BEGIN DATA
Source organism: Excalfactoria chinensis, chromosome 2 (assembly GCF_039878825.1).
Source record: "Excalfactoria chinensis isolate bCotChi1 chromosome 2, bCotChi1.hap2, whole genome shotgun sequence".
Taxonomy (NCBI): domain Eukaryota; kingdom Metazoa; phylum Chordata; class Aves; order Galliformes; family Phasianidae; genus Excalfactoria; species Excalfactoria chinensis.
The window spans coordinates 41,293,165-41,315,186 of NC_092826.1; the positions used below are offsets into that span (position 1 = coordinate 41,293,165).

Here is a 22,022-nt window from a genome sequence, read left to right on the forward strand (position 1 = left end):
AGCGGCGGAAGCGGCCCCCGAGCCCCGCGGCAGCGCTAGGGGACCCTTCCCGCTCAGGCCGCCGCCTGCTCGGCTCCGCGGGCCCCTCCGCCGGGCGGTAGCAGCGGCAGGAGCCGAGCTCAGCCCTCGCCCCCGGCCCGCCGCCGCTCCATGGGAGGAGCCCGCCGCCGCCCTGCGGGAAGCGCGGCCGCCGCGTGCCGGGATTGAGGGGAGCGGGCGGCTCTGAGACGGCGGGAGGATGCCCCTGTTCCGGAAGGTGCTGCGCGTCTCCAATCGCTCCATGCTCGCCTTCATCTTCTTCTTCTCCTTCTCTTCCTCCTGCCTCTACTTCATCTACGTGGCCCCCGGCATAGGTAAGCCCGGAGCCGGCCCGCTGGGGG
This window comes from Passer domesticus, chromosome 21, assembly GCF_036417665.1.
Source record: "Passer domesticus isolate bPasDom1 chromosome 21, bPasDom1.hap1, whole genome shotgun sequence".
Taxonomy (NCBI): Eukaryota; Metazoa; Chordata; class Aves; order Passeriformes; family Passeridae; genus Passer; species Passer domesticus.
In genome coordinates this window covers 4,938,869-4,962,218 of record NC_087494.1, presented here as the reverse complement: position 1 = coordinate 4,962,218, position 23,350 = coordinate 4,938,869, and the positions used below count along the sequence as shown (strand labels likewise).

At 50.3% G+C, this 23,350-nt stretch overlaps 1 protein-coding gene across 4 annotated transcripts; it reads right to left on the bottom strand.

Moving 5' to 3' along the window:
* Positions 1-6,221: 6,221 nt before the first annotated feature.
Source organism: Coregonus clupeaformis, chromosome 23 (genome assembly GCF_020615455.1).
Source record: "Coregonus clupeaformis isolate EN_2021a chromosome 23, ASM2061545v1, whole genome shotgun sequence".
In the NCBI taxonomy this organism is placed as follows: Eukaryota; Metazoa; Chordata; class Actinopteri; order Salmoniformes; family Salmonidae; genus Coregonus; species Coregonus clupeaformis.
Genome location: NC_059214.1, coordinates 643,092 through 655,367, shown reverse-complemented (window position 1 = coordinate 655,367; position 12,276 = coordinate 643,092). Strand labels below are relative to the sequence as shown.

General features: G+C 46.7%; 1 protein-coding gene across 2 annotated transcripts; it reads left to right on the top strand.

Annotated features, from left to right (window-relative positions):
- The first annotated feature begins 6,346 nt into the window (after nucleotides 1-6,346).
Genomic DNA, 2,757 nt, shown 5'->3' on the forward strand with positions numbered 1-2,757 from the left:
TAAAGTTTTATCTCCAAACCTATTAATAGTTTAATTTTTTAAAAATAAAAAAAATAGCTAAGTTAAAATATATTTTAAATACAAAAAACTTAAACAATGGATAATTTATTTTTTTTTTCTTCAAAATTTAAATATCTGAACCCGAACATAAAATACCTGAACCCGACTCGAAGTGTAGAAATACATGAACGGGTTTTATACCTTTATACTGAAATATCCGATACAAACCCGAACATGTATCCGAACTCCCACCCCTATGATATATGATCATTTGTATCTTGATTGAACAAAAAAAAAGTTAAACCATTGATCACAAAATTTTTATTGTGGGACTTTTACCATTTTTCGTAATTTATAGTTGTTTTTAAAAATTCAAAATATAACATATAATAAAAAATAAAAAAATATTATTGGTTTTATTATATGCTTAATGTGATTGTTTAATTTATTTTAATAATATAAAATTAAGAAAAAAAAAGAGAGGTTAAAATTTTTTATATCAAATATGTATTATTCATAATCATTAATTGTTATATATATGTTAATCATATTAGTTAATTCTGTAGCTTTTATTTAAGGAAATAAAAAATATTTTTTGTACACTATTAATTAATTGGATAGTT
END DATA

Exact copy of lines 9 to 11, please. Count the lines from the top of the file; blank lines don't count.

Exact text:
Taxonomy (NCBI): Eukaryota; Metazoa; Chordata; class Aves; order Passeriformes; family Passeridae; genus Passer; species Passer domesticus.
In genome coordinates this window covers 4,938,869-4,962,218 of record NC_087494.1, presented here as the reverse complement: position 1 = coordinate 4,962,218, position 23,350 = coordinate 4,938,869, and the positions used below count along the sequence as shown (strand labels likewise).

At 50.3% G+C, this 23,350-nt stretch overlaps 1 protein-coding gene across 4 annotated transcripts; it reads right to left on the bottom strand.